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Friable asbestos is a term used to describe any asbestos-containing material that when dry, can be easily crumbled or pulverized to powder by hand. Material that contains more than just 1% asbestos and is friable is considered to be Regulated Asbestos-Containing Material (RACM).
Some common examples of friable asbestos are acoustic ceilings and tiles, many types of plasters, wallboard, joint compound or "mud" and thermal insulation for water heaters and pipes. Although use of asbestos in these products was banned by 1978 those already in the marketplace remained on the shelves and were used in construction for many years after. They are still commonly found in homes today.
Non-friable asbestos-containing material (ACM) is not regulated because it contains a binder or hardening agent such as cement, asphalt or vinyl. Examples of ACM are asphalt roofing shingles, vinyl asbestos floor tiles and transite siding made with cement. ACM products are still being manufactured today. The danger with this type of material is that it can pose the same hazard as friable asbestos during remodeling, repairs or other construction. Burning ACM also creates friable asbestos.
When asbestos is crushed it disperses a dusting of microscopic fibers in the air that can remain for very long periods of time. These fibers can be unknowingly inhaled and permanently lodged in lung and other body tissues, yet symptoms might not appear for 20 years or more. Inhaling the fibers has been linked to cancer and asbestosis, a chronic lung disease similar in symptoms to emphysema. Unfortunately there is no known safe level of exposure, which is why asbestos remains a concern today.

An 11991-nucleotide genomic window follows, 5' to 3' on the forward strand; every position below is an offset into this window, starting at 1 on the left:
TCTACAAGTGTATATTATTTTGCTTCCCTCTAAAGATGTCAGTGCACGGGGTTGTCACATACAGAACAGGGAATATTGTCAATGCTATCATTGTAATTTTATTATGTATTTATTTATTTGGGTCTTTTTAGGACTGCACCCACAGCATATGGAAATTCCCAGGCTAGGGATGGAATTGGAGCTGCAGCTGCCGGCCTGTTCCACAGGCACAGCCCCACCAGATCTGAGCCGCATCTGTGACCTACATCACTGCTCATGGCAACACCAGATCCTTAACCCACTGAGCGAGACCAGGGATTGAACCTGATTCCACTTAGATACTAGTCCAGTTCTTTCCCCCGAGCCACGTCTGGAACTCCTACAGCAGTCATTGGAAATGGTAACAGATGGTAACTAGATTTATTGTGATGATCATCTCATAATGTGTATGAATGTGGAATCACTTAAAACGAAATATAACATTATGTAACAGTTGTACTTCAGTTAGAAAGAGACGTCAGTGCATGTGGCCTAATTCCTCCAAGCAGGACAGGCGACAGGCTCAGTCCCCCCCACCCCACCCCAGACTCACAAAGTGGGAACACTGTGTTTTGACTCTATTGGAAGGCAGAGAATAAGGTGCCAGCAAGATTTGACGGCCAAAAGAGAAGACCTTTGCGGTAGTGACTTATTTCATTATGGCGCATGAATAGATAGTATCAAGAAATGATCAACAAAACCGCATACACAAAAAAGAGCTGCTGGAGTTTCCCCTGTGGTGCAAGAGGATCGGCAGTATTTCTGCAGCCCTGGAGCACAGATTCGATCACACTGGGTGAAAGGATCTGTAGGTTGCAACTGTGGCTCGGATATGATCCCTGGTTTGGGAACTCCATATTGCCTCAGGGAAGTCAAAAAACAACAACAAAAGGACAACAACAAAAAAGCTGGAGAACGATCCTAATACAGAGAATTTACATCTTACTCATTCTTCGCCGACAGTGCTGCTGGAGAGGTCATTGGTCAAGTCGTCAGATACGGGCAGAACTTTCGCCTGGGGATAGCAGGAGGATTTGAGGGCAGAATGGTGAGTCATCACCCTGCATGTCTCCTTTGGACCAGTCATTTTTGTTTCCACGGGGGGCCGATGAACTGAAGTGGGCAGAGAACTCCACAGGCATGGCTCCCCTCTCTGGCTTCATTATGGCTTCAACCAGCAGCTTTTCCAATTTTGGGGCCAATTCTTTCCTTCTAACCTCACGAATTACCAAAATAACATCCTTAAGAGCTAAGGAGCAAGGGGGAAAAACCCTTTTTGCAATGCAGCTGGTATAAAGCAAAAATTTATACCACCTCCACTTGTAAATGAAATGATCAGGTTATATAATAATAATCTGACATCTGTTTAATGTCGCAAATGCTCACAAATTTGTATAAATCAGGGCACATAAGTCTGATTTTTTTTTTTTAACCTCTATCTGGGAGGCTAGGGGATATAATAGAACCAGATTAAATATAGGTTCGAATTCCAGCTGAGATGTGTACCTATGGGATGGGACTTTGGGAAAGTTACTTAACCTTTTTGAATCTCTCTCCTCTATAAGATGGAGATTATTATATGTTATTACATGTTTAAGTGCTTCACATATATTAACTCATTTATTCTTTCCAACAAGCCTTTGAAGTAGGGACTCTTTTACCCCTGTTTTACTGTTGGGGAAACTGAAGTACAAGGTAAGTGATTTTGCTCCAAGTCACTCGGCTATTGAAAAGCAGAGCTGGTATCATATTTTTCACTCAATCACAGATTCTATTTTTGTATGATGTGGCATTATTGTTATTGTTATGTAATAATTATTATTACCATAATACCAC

If you suspect your home might contain friable asbestos or ACM you can consult a licensed asbestos expert to conduct a survey of your home and take samples for analysis. If asbestos is found but your home is in good shape, the Air Pollution Control District (APCD) recommends leaving it while being cognizant of avoiding damage that might cause release of fibers. If you want to remodel or perform other repairs, then a licensed asbestos contractor should be hired to remove the material legally and safely. Unfortunately this is rather costly due to the hazard involved and the care that must be taken to do it properly. Materials must be wet to eliminate fiber release, and anti-dust emission controls like large specialty vacuums are used. The removed material is treated as hazardous waste, must be double-bagged and disposed of properly.
Sweeping, dusting, or using a household vacuum will only make fibers airborne. They will pass through household filters and are not visible to the naked eye.
If a home or building is being demolished for any reason, the law requires a licensed asbestos contractor remove all ACM and friable asbestos prior to demolition.
Asbestos, is a term that covers many types of naturally-occurring fibrous materials that are long-lasting, lightweight and fire-resistant, making them a popular choice for construction until the dangers were discovered in the 1970s.